• The term “amount” as used herein encompasses the absolute amount of a biomarker, the relative amount or concentration of the said biomarker as well as any value or parameter which correlates thereto or can be derived therefrom. Such values or parameters comprise intensity signal values from all specific physical or chemical properties obtained from the said biomarker by direct measurements, e.g., intensity values in mass spectra or NMR spectra or surface Plasmon resonance spectra. Moreover, encompassed are all values or parameters which are obtained by indirect measurements specified elsewhere in this description, e.g., response levels determined from biological read out systems in response to the peptides or intensity signals obtained from specifically bound ligands. It is to be understood that values correlating to the aforementioned amounts or parameters can also be obtained by all standard mathematical operations.
  • The term “comparing” as used herein encompasses comparing the amount of the biomarker comprised by the sample to be analyzed with an amount of a suitable reference source specified elsewhere in this description. It is to be understood that comparing as used herein refers to a comparison of corresponding parameters or values, e.g., an absolute amount is compared to an absolute reference amount, while a concentration is compared to a reference concentration, or an intensity signal obtained from a test sample is compared to the same type of intensity signal of a reference sample. The comparison referred to in step (b) of the method of the present invention may be carried out manually or computer assisted. For a computer assisted comparison, the value of the determined amount may be compared to values corresponding to suitable references which are stored in a database by a computer program. The computer program may further evaluate the result of the comparison, i.e. automatically provide the desired assessment in a suitable output format. Based on the comparison of the amount determined in step a) and the reference amount, it is possible to predict the risk of recurrence of bladder cancer in a subject after treatment of bladder cancer.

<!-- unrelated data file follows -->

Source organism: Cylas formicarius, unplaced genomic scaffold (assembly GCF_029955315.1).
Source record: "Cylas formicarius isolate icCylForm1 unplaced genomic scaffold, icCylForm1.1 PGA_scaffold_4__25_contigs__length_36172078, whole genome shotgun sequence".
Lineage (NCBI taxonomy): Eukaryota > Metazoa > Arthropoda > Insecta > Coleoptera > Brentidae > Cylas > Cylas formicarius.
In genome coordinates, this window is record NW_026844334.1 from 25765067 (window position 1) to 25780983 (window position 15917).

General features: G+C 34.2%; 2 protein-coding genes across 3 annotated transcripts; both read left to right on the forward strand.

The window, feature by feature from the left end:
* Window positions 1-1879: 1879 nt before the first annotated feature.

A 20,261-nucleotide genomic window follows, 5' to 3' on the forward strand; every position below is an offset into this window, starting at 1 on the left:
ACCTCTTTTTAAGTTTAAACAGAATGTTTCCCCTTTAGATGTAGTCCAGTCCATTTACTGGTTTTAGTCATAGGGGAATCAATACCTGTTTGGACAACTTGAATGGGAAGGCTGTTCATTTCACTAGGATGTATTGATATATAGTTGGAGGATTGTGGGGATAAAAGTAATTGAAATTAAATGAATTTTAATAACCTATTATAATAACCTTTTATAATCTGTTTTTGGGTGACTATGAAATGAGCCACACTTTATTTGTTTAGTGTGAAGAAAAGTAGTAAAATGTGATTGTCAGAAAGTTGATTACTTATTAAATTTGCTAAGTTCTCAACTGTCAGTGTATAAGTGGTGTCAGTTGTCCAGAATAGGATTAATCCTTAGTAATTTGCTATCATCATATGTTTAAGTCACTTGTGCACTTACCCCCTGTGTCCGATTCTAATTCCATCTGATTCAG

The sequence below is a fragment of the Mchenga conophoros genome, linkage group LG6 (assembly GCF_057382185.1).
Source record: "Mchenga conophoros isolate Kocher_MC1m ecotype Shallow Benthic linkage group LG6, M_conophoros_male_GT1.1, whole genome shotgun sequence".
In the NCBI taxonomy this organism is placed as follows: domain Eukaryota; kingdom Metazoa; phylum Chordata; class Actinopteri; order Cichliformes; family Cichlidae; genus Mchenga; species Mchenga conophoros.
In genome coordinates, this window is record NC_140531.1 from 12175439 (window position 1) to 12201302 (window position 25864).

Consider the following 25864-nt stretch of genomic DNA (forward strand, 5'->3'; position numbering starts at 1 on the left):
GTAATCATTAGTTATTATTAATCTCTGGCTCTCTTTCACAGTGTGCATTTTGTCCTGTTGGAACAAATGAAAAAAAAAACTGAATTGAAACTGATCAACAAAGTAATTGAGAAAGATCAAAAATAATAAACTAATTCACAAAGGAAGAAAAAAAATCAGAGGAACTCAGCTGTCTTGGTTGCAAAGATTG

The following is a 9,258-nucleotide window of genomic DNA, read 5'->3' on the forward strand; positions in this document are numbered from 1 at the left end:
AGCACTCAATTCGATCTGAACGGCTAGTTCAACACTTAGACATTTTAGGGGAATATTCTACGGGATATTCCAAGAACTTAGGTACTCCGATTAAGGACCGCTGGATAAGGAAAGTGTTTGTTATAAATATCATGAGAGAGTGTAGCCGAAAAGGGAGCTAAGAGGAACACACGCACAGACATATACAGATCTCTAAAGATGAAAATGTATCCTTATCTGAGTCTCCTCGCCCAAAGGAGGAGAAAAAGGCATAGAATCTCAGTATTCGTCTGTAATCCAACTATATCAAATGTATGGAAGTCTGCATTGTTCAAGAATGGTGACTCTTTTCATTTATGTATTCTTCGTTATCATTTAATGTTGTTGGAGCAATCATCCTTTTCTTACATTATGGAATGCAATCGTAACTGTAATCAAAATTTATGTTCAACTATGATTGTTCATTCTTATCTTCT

• The term “reference” as used herein refers to amounts of the biomarker which allow for predicting whether a subject is at risk of recurrence of bladder cancer, or not. Therefore, the reference may either be derived from (i) a subject known to be at risk of recurrence of bladder cancer (or from a group of said subjects) or (ii) a subject known not to be at risk of recurrence of bladder cancer. Preferably, said reference is derived from a sample of the aforementioned subjects. More preferably, an increased amount of the said at least one biomarker selected from the biomarkers shown in Table 2 compared to the reference is indicative for a subject being at risk of recurrence of bladder cancer, whereas a decreased amount of the said at least one biomarker selected from the biomarkers shown in Table 2 compared to the reference is indicative for a subject not being at risk of recurrence of bladder cancer. Also preferably, an increased amount of the said at least one biomarker selected from the biomarkers shown in Table 3 compared to the reference is indicative for a subject not being at risk of recurrence of bladder cancer, whereas a decreased amount of the said at least one biomarker selected from the biomarkers shown in Table 3 compared to the reference is indicative for a subject being at risk of recurrence of bladder cancer.